As a journalist-turned-classical composer, San Simeon resident Mark Abel knows how to set the scene.
“I’m just trying to give people something to think about. I’m trying to place them somewhere temporarily,” Abel said.
In his 2012 album “The Dream Gallery: Seven California Portraits,” Abel explored the psychological landscape of his home state. His new album, released by Delos Productions in February, charts even more intimate territory — “Terrain of the Heart.”
Years of travel
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Born in Hartford, Conn., Abel spent his early years traveling across the United States, Europe and Asia with his father, Peabody Award and Pulitzer Prize-winning journalist and author Elie Abel.
Mark Abel was 11 when his family moved back to the U.S. in late 1959, settling in the suburbs of Washington, D.C. After graduating from prep school in 1966, he spent two years at Stanford University — but dropped out at age 20 without ever declaring a major.
Music called Abel to New York City, where he worked as a guitarist, bassist and songwriter in the 1970s and early ’80s.
In addition to leading two rock groups — City Lights and Architecture — he worked as a producer for The Feelies and The Bongos and served as a live sound engineer for Television and Talking Heads.
Eventually, Abel said, “I felt … that I was just batting myself against a brick wall because of the prison of short rock songs.”
“Once you get to a certain level of competence, where you can turn out a three-minute song that’s well crafted, there’s no place to go after that, he explained. “You wind up repeating yourself artistically a lot.”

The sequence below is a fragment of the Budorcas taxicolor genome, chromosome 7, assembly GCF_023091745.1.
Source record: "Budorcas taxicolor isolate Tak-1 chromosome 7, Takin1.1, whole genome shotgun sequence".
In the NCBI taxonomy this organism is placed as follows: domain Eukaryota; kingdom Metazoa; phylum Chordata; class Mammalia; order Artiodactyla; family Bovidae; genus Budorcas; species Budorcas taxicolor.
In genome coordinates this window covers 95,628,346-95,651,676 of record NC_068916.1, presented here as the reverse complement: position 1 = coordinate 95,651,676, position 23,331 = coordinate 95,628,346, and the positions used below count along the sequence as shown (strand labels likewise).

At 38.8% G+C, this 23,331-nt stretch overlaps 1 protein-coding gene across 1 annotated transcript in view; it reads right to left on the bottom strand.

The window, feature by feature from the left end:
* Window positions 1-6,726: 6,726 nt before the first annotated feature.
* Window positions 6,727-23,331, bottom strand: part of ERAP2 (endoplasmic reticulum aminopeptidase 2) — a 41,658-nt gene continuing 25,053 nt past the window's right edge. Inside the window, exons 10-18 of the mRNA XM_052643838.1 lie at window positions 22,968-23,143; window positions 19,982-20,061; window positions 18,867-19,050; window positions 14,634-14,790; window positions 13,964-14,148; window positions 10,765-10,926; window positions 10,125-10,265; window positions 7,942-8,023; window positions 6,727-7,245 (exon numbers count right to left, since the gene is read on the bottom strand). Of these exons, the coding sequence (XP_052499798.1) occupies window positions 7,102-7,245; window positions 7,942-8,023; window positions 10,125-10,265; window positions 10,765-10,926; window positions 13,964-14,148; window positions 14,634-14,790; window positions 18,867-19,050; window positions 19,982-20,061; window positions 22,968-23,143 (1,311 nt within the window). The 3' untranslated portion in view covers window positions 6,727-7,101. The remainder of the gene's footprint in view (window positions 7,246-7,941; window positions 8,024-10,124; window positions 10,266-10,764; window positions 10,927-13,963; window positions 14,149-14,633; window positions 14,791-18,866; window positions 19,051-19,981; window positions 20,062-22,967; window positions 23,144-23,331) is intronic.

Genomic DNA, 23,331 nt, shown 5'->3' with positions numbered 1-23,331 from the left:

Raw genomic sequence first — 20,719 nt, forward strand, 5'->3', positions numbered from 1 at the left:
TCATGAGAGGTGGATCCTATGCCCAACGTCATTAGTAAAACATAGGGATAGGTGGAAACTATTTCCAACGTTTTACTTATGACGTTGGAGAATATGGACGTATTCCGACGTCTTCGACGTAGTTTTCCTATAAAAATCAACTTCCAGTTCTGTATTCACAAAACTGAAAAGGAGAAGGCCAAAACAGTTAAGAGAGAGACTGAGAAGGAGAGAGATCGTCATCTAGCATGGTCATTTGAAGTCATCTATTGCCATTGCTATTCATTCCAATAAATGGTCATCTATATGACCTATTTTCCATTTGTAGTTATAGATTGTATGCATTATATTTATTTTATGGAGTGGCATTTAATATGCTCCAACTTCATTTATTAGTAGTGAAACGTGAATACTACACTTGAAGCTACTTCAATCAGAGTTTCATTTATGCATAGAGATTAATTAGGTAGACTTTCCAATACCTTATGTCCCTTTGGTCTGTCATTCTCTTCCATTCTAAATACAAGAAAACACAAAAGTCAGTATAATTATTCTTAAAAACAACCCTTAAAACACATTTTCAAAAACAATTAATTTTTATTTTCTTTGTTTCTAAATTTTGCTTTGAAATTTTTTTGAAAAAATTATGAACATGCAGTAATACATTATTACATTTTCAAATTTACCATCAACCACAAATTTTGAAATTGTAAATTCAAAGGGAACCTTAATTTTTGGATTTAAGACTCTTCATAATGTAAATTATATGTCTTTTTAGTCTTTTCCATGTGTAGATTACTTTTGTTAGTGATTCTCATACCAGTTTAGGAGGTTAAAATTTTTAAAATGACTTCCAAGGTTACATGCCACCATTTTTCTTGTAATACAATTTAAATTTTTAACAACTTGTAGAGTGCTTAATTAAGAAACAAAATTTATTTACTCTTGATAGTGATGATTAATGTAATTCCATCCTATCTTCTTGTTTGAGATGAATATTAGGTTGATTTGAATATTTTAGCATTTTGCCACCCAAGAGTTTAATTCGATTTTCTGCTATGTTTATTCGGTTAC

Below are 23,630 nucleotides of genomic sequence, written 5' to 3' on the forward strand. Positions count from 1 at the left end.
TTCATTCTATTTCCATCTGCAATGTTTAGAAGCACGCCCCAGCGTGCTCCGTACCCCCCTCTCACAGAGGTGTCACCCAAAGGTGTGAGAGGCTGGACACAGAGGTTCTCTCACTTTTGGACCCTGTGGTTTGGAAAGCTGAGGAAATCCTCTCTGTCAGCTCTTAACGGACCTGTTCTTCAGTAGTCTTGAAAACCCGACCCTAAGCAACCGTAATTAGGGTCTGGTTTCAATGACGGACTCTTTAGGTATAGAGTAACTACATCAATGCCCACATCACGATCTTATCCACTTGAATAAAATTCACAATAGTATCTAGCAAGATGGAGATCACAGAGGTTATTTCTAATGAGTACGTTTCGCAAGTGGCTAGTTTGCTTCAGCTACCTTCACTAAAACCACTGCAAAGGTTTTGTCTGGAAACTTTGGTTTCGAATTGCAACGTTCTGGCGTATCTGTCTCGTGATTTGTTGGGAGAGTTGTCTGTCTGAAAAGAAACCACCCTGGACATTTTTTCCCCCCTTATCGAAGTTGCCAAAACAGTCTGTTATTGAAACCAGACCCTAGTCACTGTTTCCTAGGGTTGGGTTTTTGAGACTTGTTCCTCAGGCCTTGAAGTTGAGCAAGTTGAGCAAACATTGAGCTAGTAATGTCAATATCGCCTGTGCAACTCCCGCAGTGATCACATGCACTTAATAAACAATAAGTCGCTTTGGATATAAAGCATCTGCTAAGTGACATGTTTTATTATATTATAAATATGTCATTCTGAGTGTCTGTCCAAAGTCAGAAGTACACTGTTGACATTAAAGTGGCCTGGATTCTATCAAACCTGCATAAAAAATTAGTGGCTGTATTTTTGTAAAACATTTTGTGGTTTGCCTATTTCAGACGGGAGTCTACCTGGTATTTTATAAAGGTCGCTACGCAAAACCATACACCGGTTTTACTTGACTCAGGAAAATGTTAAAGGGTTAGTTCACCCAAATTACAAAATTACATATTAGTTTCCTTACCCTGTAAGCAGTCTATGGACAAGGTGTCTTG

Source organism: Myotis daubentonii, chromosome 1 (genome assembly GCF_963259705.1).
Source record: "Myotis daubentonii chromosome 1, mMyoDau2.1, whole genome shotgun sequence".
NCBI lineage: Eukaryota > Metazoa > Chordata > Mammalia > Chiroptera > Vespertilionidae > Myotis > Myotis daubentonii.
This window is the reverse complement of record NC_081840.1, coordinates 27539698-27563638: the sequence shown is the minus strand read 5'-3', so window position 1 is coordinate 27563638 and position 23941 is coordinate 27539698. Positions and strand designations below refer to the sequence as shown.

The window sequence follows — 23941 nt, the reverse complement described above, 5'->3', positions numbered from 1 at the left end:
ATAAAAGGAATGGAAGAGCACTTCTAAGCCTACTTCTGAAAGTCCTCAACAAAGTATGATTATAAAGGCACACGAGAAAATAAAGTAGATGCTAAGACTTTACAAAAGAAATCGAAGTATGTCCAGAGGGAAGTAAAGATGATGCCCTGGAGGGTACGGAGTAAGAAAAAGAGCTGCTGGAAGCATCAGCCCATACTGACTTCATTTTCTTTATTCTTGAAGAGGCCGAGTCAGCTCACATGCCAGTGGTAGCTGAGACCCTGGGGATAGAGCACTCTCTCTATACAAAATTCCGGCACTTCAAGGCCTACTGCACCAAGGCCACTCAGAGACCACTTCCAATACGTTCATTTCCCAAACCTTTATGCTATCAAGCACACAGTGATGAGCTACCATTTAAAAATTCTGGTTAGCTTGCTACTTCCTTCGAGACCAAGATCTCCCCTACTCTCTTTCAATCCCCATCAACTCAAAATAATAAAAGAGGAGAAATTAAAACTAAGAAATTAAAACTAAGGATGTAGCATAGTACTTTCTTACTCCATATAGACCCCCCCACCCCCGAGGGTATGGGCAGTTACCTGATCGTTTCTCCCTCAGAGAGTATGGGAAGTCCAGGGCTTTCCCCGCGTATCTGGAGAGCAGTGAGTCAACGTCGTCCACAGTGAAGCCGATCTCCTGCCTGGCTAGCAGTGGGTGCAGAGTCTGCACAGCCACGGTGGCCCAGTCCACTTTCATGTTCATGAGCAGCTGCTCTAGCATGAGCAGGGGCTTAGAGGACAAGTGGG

Rather than risk creative stagnation, Abel moved back to the Bay Area in 1983.
“I managed to talk my way into journalism,” he said, eventually landing a job at the now-defunct Peninsula Times Tribune in Palo Alto. Two and a half years later, he was hired by the San Francisco Chronicle.
Abel spent more than 17 years at the newspaper, at one point overseeing 30 freelance correspondents stationed across the globe. He stepped down as foreign editor in 2004, frustrated by the direction the Chronicle had taken after its purchase by Hearst Corp.
“This whole time I had been in journalism, I had been continuing to work on my music very doggedly by myself at home,” Abel said, despite his lack of formal training.
During that time, he saw major advances in MIDI (Musical Instrument Digital Interface) technology.
“For the first time I was able to start writing more complex music and actually hear it in the room … being played by synthesizers and samplers,” he said. Even so, he added, he waited until 2002 to record his compositions “because I didn’t feel I had brought an originality and power to what I was trying to do.”
After releasing two self- produced albums — 2006’s “Songs of Life, Love and Death” and 2008’s “Journey Long, Journey Far” — Abel teamed up with Delos three years ago.
“Being a complete freelancer without academic connections ... I was having to not only write the music but record it, produce it, find good-quality singers to record it with me,” explained Abel, who uses what he calls “the cold-calling approach” to recruit talent.